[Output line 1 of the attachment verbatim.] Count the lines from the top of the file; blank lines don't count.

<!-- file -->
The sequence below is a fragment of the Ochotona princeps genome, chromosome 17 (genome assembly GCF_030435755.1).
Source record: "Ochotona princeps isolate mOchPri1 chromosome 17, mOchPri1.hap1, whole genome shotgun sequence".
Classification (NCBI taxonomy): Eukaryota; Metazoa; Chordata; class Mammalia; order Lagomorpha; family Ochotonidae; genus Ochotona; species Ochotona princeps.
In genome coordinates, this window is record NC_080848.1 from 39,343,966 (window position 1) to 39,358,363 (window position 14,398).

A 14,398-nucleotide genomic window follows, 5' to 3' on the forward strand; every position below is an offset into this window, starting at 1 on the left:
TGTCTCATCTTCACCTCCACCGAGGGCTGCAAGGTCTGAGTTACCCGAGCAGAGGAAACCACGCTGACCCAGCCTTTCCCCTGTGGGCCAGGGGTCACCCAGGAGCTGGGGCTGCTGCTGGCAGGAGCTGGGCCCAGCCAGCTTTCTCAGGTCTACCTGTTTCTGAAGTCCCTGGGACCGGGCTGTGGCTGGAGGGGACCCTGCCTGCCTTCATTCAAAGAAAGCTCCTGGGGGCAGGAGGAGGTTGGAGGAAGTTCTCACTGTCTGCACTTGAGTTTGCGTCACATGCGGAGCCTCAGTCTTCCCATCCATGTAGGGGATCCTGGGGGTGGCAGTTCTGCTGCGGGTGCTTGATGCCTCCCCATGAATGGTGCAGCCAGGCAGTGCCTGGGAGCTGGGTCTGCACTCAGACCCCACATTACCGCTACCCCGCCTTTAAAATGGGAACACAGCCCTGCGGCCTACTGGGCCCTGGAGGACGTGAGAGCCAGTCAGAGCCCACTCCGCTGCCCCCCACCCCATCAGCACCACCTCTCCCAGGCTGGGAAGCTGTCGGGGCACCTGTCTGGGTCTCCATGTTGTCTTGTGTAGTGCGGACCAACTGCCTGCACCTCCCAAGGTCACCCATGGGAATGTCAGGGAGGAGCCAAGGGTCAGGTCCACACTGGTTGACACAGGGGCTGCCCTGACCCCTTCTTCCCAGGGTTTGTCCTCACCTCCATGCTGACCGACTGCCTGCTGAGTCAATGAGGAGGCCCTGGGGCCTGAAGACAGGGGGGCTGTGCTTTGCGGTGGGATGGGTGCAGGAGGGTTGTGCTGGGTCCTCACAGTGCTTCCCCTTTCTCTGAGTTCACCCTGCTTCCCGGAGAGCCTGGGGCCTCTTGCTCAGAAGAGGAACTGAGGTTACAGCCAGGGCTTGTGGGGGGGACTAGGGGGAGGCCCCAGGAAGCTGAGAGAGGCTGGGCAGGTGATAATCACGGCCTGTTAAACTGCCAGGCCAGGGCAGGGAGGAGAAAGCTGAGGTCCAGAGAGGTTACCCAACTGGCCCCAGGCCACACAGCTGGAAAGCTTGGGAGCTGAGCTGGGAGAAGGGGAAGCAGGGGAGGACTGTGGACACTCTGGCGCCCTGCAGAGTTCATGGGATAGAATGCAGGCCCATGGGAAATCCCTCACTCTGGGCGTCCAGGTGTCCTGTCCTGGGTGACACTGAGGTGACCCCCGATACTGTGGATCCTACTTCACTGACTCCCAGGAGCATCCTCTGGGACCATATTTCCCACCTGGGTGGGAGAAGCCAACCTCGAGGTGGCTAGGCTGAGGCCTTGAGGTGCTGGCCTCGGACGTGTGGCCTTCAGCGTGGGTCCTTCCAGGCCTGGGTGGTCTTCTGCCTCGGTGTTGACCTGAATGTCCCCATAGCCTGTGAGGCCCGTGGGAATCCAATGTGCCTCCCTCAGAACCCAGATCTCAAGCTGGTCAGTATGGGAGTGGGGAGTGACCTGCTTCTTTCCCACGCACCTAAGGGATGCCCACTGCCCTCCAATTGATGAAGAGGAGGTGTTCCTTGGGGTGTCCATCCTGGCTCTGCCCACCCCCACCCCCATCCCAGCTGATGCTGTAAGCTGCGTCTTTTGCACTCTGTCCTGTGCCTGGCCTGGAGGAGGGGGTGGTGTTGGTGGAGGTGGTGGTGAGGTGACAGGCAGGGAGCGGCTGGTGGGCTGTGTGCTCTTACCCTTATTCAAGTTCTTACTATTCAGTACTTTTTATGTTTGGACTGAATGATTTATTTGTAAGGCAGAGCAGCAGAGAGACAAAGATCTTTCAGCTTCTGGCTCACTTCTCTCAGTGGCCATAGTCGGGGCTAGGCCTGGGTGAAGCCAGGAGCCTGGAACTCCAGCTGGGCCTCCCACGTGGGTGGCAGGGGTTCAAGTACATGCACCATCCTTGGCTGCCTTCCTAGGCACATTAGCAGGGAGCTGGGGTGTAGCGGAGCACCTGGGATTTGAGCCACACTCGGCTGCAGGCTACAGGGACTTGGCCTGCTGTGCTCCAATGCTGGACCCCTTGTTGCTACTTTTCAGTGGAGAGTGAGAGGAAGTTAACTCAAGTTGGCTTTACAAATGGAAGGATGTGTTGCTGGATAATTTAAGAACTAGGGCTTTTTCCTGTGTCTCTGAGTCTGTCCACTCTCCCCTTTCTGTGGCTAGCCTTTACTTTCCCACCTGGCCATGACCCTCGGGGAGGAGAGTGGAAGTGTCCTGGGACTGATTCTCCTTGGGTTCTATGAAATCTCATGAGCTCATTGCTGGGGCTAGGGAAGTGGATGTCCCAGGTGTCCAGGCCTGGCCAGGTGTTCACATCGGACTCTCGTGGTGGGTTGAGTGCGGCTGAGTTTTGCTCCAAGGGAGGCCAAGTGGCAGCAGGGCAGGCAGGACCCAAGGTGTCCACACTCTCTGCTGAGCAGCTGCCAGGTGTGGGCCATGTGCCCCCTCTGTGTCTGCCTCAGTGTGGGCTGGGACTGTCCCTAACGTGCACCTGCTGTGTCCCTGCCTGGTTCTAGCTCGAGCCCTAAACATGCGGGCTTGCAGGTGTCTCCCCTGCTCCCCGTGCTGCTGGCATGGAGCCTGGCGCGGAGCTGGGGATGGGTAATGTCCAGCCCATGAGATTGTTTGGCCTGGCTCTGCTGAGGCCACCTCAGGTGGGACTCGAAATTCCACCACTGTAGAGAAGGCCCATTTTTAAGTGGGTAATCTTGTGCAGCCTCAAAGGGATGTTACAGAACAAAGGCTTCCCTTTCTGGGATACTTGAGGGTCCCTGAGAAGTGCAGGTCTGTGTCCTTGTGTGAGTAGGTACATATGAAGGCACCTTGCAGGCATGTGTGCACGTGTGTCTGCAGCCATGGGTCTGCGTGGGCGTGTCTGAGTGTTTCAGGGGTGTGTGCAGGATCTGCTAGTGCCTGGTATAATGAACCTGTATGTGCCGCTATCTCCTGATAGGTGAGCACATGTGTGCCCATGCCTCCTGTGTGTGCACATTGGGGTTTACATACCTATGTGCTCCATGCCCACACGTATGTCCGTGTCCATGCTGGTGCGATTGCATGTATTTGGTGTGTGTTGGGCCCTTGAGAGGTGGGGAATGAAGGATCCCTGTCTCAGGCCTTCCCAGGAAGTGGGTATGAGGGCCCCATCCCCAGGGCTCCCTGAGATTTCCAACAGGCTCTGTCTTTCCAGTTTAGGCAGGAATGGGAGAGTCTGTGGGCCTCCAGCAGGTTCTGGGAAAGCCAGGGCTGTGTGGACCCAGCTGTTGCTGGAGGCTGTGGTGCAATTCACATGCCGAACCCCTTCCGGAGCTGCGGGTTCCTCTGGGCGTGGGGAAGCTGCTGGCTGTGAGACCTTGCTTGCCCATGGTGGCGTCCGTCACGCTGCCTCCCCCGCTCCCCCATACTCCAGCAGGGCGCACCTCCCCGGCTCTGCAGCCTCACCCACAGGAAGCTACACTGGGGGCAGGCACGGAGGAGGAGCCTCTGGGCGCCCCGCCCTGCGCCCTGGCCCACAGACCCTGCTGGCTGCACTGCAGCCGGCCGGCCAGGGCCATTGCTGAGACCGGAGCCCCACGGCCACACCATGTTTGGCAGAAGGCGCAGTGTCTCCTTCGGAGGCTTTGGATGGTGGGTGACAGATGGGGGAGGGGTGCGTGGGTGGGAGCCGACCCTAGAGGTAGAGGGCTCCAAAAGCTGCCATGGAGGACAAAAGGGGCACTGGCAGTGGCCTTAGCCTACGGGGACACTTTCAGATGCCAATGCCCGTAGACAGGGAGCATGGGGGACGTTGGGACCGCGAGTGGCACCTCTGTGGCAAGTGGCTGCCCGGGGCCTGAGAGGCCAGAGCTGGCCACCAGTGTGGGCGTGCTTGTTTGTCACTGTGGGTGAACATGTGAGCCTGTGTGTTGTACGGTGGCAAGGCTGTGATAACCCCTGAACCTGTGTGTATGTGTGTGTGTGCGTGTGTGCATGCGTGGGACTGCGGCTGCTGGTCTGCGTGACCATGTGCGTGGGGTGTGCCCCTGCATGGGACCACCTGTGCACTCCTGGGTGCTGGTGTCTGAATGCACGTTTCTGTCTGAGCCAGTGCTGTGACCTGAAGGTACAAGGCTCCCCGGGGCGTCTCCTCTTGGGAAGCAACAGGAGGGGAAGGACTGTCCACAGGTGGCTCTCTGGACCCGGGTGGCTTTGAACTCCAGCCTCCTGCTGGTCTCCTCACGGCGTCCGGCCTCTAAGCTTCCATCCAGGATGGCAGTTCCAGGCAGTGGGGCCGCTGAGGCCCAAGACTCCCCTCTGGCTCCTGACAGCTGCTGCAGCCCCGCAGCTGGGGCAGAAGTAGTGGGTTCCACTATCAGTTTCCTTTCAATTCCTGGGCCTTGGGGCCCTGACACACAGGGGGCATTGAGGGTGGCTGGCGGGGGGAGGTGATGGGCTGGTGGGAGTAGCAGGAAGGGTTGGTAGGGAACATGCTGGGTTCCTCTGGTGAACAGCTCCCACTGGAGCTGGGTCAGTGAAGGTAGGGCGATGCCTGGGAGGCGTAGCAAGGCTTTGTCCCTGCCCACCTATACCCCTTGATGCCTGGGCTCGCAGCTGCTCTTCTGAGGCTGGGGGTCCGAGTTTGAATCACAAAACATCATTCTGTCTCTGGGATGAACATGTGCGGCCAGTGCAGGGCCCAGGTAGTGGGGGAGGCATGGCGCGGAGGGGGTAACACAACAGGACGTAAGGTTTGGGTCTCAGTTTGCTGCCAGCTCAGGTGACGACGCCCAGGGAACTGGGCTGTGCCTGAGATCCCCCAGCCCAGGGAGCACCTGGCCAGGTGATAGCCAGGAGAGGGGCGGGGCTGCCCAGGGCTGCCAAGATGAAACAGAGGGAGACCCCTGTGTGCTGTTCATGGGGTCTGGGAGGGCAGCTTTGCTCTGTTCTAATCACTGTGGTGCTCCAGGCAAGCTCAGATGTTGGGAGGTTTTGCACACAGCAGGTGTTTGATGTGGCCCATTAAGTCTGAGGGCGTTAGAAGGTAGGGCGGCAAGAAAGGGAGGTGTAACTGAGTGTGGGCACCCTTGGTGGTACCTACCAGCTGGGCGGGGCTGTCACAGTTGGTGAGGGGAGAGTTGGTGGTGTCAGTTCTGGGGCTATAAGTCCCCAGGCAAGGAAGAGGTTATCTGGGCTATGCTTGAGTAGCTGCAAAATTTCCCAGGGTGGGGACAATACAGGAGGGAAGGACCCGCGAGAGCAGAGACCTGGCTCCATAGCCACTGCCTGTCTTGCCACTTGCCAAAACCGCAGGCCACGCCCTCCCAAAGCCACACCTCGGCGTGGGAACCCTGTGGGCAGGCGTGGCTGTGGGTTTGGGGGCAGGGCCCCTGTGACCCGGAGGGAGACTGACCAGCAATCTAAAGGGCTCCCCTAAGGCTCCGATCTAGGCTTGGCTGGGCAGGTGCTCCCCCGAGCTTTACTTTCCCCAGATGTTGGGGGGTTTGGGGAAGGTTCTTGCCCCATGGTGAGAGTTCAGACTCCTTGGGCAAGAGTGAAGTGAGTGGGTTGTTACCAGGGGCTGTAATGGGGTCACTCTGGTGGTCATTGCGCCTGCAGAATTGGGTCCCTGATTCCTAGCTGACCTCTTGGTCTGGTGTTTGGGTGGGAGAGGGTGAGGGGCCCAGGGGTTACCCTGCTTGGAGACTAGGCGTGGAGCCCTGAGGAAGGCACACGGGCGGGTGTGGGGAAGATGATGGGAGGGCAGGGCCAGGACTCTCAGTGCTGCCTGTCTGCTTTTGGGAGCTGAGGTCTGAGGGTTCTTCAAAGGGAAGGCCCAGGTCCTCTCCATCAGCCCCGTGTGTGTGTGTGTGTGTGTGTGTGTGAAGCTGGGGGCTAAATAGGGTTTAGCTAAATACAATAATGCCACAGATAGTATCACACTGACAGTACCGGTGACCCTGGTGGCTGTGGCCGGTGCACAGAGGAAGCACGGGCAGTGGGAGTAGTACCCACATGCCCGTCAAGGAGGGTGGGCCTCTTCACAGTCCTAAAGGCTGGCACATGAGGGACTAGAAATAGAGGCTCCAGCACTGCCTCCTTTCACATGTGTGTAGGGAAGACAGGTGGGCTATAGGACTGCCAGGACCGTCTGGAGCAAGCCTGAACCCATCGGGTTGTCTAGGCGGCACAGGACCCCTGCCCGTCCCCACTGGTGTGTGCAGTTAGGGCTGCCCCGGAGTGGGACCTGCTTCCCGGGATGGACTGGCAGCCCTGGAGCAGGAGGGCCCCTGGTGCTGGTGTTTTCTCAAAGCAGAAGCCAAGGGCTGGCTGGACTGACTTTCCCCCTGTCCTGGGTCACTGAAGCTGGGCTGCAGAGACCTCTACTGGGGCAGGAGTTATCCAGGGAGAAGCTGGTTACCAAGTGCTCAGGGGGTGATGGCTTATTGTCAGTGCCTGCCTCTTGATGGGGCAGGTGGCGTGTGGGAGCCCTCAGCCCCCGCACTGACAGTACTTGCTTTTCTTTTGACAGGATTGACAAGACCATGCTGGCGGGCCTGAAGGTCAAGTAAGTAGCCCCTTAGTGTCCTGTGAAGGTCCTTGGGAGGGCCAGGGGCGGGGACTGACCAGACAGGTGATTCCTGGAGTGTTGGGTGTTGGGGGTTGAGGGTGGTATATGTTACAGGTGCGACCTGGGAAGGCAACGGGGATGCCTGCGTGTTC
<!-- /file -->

The sequence below is a fragment of the Ochotona princeps genome, chromosome 17 (genome assembly GCF_030435755.1).